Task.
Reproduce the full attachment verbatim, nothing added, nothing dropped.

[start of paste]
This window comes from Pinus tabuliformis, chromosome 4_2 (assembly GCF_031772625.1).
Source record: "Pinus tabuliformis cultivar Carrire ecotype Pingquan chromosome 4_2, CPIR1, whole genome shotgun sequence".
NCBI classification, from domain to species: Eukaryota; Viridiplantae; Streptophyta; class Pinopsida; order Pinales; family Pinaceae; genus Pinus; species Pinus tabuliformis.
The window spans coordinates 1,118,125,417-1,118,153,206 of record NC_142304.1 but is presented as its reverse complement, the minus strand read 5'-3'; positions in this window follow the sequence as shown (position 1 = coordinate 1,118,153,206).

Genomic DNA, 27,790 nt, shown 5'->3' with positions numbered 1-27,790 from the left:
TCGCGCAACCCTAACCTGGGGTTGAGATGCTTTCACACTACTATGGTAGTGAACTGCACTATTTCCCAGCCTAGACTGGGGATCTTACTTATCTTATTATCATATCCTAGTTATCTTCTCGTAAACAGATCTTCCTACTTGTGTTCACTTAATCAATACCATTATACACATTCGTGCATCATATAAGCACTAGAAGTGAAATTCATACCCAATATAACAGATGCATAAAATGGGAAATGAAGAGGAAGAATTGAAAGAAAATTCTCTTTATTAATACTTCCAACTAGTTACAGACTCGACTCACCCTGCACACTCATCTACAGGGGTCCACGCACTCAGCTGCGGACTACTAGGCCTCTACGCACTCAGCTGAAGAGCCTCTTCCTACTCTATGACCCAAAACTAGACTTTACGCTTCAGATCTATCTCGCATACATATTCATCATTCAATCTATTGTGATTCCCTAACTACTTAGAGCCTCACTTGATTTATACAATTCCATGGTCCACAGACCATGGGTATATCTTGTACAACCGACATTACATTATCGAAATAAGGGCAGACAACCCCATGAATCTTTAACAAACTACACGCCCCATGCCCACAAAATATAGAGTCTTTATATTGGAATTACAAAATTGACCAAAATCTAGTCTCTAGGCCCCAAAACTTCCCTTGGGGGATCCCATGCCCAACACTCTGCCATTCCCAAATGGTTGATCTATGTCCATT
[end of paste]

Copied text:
This window comes from Pinus tabuliformis, chromosome 4_2 (assembly GCF_031772625.1).
Source record: "Pinus tabuliformis cultivar Carrire ecotype Pingquan chromosome 4_2, CPIR1, whole genome shotgun sequence".
NCBI classification, from domain to species: Eukaryota; Viridiplantae; Streptophyta; class Pinopsida; order Pinales; family Pinaceae; genus Pinus; species Pinus tabuliformis.
The window spans coordinates 1,118,125,417-1,118,153,206 of record NC_142304.1 but is presented as its reverse complement, the minus strand read 5'-3'; positions in this window follow the sequence as shown (position 1 = coordinate 1,118,153,206).

Genomic DNA, 27,790 nt, shown 5'->3' with positions numbered 1-27,790 from the left:
TCGCGCAACCCTAACCTGGGGTTGAGATGCTTTCACACTACTATGGTAGTGAACTGCACTATTTCCCAGCCTAGACTGGGGATCTTACTTATCTTATTATCATATCCTAGTTATCTTCTCGTAAACAGATCTTCCTACTTGTGTTCACTTAATCAATACCATTATACACATTCGTGCATCATATAAGCACTAGAAGTGAAATTCATACCCAATATAACAGATGCATAAAATGGGAAATGAAGAGGAAGAATTGAAAGAAAATTCTCTTTATTAATACTTCCAACTAGTTACAGACTCGACTCACCCTGCACACTCATCTACAGGGGTCCACGCACTCAGCTGCGGACTACTAGGCCTCTACGCACTCAGCTGAAGAGCCTCTTCCTACTCTATGACCCAAAACTAGACTTTACGCTTCAGATCTATCTCGCATACATATTCATCATTCAATCTATTGTGATTCCCTAACTACTTAGAGCCTCACTTGATTTATACAATTCCATGGTCCACAGACCATGGGTATATCTTGTACAACCGACATTACATTATCGAAATAAGGGCAGACAACCCCATGAATCTTTAACAAACTACACGCCCCATGCCCACAAAATATAGAGTCTTTATATTGGAATTACAAAATTGACCAAAATCTAGTCTCTAGGCCCCAAAACTTCCCTTGGGGGATCCCATGCCCAACACTCTGCCATTCCCAAATGGTTGATCTATGTCCATT